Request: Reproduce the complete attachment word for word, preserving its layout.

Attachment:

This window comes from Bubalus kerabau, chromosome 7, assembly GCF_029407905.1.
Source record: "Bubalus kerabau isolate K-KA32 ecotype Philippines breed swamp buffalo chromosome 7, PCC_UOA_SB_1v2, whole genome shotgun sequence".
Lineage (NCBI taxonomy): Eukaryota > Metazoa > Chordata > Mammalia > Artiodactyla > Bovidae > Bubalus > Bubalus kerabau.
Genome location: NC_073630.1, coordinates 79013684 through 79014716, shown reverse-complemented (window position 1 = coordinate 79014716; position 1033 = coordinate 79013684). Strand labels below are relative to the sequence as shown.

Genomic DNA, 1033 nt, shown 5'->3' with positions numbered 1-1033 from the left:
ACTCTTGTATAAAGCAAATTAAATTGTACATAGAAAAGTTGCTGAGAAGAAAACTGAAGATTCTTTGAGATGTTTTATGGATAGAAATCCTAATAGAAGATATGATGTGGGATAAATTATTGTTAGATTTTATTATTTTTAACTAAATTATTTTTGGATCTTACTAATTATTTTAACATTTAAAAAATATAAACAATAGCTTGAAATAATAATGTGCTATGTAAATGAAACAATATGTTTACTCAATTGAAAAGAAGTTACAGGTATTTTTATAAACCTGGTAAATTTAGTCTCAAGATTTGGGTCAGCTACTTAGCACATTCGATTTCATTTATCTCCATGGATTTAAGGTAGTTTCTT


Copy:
This window comes from Bubalus kerabau, chromosome 7, assembly GCF_029407905.1.
Source record: "Bubalus kerabau isolate K-KA32 ecotype Philippines breed swamp buffalo chromosome 7, PCC_UOA_SB_1v2, whole genome shotgun sequence".
Lineage (NCBI taxonomy): Eukaryota > Metazoa > Chordata > Mammalia > Artiodactyla > Bovidae > Bubalus > Bubalus kerabau.
Genome location: NC_073630.1, coordinates 79013684 through 79014716, shown reverse-complemented (window position 1 = coordinate 79014716; position 1033 = coordinate 79013684). Strand labels below are relative to the sequence as shown.

Genomic DNA, 1033 nt, shown 5'->3' with positions numbered 1-1033 from the left:
ACTCTTGTATAAAGCAAATTAAATTGTACATAGAAAAGTTGCTGAGAAGAAAACTGAAGATTCTTTGAGATGTTTTATGGATAGAAATCCTAATAGAAGATATGATGTGGGATAAATTATTGTTAGATTTTATTATTTTTAACTAAATTATTTTTGGATCTTACTAATTATTTTAACATTTAAAAAATATAAACAATAGCTTGAAATAATAATGTGCTATGTAAATGAAACAATATGTTTACTCAATTGAAAAGAAGTTACAGGTATTTTTATAAACCTGGTAAATTTAGTCTCAAGATTTGGGTCAGCTACTTAGCACATTCGATTTCATTTATCTCCATGGATTTAAGGTAGTTTCTT